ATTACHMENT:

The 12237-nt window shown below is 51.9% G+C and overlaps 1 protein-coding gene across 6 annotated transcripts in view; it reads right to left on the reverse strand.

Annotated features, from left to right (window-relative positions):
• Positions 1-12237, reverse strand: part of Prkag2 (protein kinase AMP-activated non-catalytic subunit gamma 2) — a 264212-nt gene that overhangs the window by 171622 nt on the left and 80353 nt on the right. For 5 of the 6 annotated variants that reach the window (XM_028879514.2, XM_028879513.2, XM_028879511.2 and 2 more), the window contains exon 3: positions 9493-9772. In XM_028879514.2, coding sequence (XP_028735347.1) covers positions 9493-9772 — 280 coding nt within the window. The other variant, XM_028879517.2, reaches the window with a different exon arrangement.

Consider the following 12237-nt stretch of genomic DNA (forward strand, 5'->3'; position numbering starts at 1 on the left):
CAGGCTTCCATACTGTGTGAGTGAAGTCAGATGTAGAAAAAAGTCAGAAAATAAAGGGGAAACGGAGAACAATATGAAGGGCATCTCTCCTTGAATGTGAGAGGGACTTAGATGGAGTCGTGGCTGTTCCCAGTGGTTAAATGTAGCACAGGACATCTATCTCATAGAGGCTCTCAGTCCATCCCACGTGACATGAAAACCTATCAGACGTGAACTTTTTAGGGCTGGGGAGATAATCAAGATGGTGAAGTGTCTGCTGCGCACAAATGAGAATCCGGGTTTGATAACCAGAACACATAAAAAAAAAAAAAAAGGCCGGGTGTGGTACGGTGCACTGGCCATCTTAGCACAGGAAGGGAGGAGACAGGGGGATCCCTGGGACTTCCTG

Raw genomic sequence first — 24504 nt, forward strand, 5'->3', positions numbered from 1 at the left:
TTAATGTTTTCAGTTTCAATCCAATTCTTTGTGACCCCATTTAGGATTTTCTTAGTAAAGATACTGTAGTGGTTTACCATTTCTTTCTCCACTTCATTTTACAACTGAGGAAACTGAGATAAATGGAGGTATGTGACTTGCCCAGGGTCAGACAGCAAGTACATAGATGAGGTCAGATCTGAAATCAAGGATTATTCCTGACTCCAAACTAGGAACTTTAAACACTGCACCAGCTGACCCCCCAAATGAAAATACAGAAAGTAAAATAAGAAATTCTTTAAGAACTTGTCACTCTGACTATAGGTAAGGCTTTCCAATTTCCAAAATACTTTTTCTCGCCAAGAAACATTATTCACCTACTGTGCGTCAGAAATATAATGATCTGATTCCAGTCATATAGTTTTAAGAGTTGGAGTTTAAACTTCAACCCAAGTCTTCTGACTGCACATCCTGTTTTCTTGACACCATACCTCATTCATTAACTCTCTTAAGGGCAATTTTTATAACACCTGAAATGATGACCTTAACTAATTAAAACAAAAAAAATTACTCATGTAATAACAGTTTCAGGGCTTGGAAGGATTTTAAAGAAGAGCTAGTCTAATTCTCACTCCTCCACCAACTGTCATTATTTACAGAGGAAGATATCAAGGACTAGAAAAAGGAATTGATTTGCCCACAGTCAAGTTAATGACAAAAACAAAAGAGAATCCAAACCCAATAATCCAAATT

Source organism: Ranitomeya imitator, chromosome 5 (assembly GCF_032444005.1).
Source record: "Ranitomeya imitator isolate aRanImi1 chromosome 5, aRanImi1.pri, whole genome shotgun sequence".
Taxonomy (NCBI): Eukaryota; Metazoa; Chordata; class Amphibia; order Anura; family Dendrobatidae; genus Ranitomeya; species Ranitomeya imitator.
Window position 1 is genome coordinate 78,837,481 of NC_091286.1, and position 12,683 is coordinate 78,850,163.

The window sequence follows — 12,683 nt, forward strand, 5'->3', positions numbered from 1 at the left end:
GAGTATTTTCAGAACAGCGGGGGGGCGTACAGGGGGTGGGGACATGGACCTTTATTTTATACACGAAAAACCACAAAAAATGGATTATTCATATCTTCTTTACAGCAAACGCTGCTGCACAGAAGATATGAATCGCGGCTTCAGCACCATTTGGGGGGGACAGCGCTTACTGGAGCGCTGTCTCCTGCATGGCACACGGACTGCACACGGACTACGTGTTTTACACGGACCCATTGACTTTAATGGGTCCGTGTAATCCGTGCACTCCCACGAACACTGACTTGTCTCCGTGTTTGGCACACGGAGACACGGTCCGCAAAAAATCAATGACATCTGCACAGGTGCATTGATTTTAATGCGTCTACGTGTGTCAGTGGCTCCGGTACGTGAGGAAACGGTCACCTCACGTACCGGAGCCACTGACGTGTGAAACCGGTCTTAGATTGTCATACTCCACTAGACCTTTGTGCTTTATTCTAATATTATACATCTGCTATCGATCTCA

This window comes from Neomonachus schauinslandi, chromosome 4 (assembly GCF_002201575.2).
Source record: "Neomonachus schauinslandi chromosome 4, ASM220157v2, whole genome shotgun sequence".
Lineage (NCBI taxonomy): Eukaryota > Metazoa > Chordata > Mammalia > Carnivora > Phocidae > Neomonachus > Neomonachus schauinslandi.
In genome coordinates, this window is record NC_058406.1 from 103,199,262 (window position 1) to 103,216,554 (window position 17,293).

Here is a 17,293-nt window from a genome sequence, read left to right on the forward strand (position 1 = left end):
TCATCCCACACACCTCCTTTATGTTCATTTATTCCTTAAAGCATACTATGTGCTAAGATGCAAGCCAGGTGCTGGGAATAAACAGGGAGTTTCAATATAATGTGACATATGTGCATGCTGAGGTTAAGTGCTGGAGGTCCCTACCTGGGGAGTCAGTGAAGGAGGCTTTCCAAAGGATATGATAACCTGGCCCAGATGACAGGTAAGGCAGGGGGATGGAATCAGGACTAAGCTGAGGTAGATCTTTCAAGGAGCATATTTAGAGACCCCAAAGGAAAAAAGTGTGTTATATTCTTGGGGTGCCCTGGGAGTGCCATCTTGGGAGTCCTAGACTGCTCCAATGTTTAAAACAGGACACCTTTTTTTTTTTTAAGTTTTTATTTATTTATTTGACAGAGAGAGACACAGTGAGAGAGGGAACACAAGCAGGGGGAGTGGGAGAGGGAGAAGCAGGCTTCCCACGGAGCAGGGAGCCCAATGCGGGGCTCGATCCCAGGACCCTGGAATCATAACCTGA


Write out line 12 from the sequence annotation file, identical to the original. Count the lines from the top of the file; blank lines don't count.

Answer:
The window sequence follows — 12,683 nt, forward strand, 5'->3', positions numbered from 1 at the left end: